Home » I Was an MS-13 Gang Member. Here’s How I Got Out: Gerardo Lopez (Transcript)

I Was an MS-13 Gang Member. Here’s How I Got Out: Gerardo Lopez (Transcript)

Gerardo Lopez at TEDxMileHigh

Gerardo Lopez grew up in gang territory in Los Angeles, California and was just 14 years old when he joined MS-13, the notorious Salvadorian gang. Why did he join and why did he leave?

In this courageous talk, Gerardo reveals how we can help others get out and stay out of gangs.

Listen to the MP3 audio of this TEDx Talk: I was an MS-13 gang member. Here’s how I got out. _ Gerardo Lopez _ TEDxMileHigh


Following is the full text of Gerardo’s TEDx Talk titled “I Was an MS-13 Gang Member. Here’s How I Got Out.”  

Gerardo Lopez – TRANSCRIPT: 

You might have heard of about them in the news, they’d be called murderers, violent, destructive, law breaking and criminals.

And I can tell you that a lot of what you heard is true, because I used to be a member of MS-13.

Today I’m going to tell you why I joined the gang and how I eventually got out. But first, let me take you all the way back to the beginning.

Picture this: El Salvador, the 1980’s, a brutally violent civil war; military soldiers kicking in front doors in the middle of the night; kids hiding shaking underneath their beds as they heard the sounds of boots approaching; mothers laying and puddles are all blood watching their children get taken away and forced to join the war.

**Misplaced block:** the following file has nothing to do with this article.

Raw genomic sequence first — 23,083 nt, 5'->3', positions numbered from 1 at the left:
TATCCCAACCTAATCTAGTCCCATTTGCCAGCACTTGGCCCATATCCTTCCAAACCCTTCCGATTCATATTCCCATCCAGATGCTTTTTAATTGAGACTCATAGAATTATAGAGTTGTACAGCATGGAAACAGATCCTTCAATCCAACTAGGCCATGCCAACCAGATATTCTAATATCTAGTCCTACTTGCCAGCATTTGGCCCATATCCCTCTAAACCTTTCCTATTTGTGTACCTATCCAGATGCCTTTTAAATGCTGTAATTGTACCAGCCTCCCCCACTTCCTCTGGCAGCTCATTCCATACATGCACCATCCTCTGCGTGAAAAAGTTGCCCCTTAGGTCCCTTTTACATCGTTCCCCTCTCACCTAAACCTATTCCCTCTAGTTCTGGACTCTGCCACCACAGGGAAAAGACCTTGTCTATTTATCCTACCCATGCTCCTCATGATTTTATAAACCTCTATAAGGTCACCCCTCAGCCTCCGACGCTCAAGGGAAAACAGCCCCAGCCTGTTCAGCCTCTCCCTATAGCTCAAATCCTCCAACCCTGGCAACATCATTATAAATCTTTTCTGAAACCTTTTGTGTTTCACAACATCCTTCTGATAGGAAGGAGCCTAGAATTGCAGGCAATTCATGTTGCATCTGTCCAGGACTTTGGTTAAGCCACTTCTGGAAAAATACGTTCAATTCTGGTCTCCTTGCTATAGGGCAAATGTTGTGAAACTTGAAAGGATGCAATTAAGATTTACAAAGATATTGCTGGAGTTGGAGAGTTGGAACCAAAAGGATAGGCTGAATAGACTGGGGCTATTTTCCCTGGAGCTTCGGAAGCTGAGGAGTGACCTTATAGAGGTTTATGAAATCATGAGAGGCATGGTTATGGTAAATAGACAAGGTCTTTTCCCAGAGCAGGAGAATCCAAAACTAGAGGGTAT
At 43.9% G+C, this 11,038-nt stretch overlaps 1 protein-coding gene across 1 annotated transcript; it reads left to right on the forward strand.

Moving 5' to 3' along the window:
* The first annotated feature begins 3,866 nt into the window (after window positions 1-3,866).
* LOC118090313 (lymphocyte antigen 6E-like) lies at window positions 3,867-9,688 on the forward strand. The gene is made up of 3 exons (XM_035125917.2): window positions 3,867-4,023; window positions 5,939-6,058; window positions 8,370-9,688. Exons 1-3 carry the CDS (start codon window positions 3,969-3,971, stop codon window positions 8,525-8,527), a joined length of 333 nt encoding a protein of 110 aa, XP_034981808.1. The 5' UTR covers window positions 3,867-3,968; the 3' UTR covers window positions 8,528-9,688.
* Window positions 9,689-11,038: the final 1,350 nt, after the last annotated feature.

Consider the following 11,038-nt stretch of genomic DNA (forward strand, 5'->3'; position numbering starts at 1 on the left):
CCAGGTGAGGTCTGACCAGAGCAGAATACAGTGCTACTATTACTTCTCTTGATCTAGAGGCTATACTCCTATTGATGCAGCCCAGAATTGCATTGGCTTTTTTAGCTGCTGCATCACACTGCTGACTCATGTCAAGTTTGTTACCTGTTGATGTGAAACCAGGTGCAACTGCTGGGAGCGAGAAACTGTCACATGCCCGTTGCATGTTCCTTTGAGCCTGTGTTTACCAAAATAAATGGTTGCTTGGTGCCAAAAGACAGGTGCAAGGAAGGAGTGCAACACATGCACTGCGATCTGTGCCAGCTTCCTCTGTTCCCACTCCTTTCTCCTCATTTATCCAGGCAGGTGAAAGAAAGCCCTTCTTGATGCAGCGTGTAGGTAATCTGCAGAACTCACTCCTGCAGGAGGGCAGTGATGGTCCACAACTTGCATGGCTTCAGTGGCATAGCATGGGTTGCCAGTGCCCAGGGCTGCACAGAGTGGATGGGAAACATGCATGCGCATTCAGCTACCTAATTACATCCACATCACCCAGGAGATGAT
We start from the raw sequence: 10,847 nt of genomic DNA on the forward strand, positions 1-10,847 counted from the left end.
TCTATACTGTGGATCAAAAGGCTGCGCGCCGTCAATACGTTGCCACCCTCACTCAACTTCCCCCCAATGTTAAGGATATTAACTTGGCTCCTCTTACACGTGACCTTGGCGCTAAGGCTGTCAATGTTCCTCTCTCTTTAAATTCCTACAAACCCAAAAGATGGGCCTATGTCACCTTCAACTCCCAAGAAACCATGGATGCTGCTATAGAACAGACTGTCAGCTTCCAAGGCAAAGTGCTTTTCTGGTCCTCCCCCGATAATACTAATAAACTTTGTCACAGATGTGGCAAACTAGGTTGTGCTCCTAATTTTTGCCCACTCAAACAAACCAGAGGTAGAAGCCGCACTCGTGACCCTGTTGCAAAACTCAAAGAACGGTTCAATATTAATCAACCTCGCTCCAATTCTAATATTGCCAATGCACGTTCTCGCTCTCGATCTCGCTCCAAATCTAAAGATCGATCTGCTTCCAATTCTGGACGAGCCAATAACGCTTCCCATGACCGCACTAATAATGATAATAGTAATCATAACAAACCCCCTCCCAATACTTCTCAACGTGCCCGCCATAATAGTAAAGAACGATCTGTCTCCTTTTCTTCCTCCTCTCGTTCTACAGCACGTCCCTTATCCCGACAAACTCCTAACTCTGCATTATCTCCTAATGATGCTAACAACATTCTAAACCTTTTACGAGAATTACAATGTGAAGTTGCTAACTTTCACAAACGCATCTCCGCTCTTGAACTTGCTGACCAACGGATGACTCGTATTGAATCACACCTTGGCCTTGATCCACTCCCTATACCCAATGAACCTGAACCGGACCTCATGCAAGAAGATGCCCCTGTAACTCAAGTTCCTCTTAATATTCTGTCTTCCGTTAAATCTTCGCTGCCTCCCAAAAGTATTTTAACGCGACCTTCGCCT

Thousands of Salvadorian refugees porting to the United States desperate for a better life. One of those refugees was a little boy named Nelson. He and his family landed in a ghetto of Los Angeles. While his parents worked multiple jobs to earn a living, Nelson was alone a lot in a new country, trying to adapt to new customs and a new language.

When he and the other Salvadorian kids went to school, they were bullied by the Chicano kids because of the different accents and different cultures.

And one day, they had enough! They took all the violence they’d known as kids, all the anger they built up, and they formed a group of their own: MS-13.

And so, the victims of bully became the bullies themselves. We’ve heard that story before, haven’t we?

MS-13 is the tragic outcome of a tragic environment. In 1996, the U.S. government deported thousands of immigrants. One of them was Nelson. By now he was an adult, he spoke English, he wore the gangster clothing like the Nike Cortez shoes, Dickies Pants, Panettone shirts and head bandanas. He was full of tattoos.

He didn’t fit into El Salvador’s culture anymore, and the young Salvadorians noticed but they didn’t bully him. They were in awe of him. He looked like one of those people from the movies: they wanted to be just like him. And that meant, that they wanted to join MS-13.

And so there you have it: a country trying to recover and rebuild from a civil war suddenly had their first ever gang problem on their hands and it only got worse.

Now, I’m not Salvadorian, I’m part Mexican and Argentinian and born in L.A but the neighborhood that I grew up in was MS-13 territory. Even as a kid in an elementary school I knew that I don’t want to be a part of a gang.

My mother worked 14 hours a day at a Sweatshop trying to make ends meet. So I was out in the streets alone a lot.

One day, an MS-13 gang member pointed a gun at my face and robbed me. So I would try to dodge him. I leaved through the back of my apartment building and hopped over fences in order to avoid being seen.